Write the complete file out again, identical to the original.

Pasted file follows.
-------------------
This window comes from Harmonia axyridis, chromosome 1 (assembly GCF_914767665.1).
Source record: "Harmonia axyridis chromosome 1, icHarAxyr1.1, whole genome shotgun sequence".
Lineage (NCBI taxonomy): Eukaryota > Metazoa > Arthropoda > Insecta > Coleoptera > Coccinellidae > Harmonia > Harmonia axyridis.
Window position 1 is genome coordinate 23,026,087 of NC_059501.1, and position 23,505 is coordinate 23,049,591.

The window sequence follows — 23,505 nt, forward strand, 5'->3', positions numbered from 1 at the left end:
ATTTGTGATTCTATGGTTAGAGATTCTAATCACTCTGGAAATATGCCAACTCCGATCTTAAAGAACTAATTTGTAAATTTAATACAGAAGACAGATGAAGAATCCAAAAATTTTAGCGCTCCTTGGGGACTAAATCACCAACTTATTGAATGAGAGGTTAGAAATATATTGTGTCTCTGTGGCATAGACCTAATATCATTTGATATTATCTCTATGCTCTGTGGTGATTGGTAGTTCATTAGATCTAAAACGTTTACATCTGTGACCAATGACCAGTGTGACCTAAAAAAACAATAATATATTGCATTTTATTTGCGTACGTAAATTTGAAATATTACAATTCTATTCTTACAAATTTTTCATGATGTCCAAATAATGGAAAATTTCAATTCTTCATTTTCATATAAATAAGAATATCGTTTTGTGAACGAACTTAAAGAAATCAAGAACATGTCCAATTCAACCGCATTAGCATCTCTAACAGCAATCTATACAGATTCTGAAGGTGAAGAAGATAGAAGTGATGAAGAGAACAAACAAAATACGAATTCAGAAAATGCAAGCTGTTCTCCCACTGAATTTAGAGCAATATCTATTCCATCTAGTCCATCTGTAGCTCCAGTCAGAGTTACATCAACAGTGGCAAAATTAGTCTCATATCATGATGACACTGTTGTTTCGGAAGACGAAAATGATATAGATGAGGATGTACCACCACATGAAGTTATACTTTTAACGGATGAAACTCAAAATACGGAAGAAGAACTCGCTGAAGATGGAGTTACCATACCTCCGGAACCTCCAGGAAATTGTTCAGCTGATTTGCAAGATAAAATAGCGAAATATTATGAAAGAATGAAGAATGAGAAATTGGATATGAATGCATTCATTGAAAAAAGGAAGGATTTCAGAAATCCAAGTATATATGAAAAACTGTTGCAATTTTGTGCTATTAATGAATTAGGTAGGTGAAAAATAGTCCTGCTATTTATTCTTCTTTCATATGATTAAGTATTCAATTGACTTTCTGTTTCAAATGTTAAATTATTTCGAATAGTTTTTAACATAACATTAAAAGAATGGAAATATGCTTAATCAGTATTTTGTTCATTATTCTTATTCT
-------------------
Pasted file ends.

This window comes from Harmonia axyridis, chromosome 1 (assembly GCF_914767665.1).
Source record: "Harmonia axyridis chromosome 1, icHarAxyr1.1, whole genome shotgun sequence".
Lineage (NCBI taxonomy): Eukaryota > Metazoa > Arthropoda > Insecta > Coleoptera > Coccinellidae > Harmonia > Harmonia axyridis.
Window position 1 is genome coordinate 23,026,087 of NC_059501.1, and position 23,505 is coordinate 23,049,591.

The window sequence follows — 23,505 nt, forward strand, 5'->3', positions numbered from 1 at the left end:
ATTTGTGATTCTATGGTTAGAGATTCTAATCACTCTGGAAATATGCCAACTCCGATCTTAAAGAACTAATTTGTAAATTTAATACAGAAGACAGATGAAGAATCCAAAAATTTTAGCGCTCCTTGGGGACTAAATCACCAACTTATTGAATGAGAGGTTAGAAATATATTGTGTCTCTGTGGCATAGACCTAATATCATTTGATATTATCTCTATGCTCTGTGGTGATTGGTAGTTCATTAGATCTAAAACGTTTACATCTGTGACCAATGACCAGTGTGACCTAAAAAAACAATAATATATTGCATTTTATTTGCGTACGTAAATTTGAAATATTACAATTCTATTCTTACAAATTTTTCATGATGTCCAAATAATGGAAAATTTCAATTCTTCATTTTCATATAAATAAGAATATCGTTTTGTGAACGAACTTAAAGAAATCAAGAACATGTCCAATTCAACCGCATTAGCATCTCTAACAGCAATCTATACAGATTCTGAAGGTGAAGAAGATAGAAGTGATGAAGAGAACAAACAAAATACGAATTCAGAAAATGCAAGCTGTTCTCCCACTGAATTTAGAGCAATATCTATTCCATCTAGTCCATCTGTAGCTCCAGTCAGAGTTACATCAACAGTGGCAAAATTAGTCTCATATCATGATGACACTGTTGTTTCGGAAGACGAAAATGATATAGATGAGGATGTACCACCACATGAAGTTATACTTTTAACGGATGAAACTCAAAATACGGAAGAAGAACTCGCTGAAGATGGAGTTACCATACCTCCGGAACCTCCAGGAAATTGTTCAGCTGATTTGCAAGATAAAATAGCGAAATATTATGAAAGAATGAAGAATGAGAAATTGGATATGAATGCATTCATTGAAAAAAGGAAGGATTTCAGAAATCCAAGTATATATGAAAAACTGTTGCAATTTTGTGCTATTAATGAATTAGGTAGGTGAAAAATAGTCCTGCTATTTATTCTTCTTTCATATGATTAAGTATTCAATTGACTTTCTGTTTCAAATGTTAAATTATTTCGAATAGTTTTTAACATAACATTAAAAGAATGGAAATATGCTTAATCAGTATTTTGTTCATTATTCTTATTCT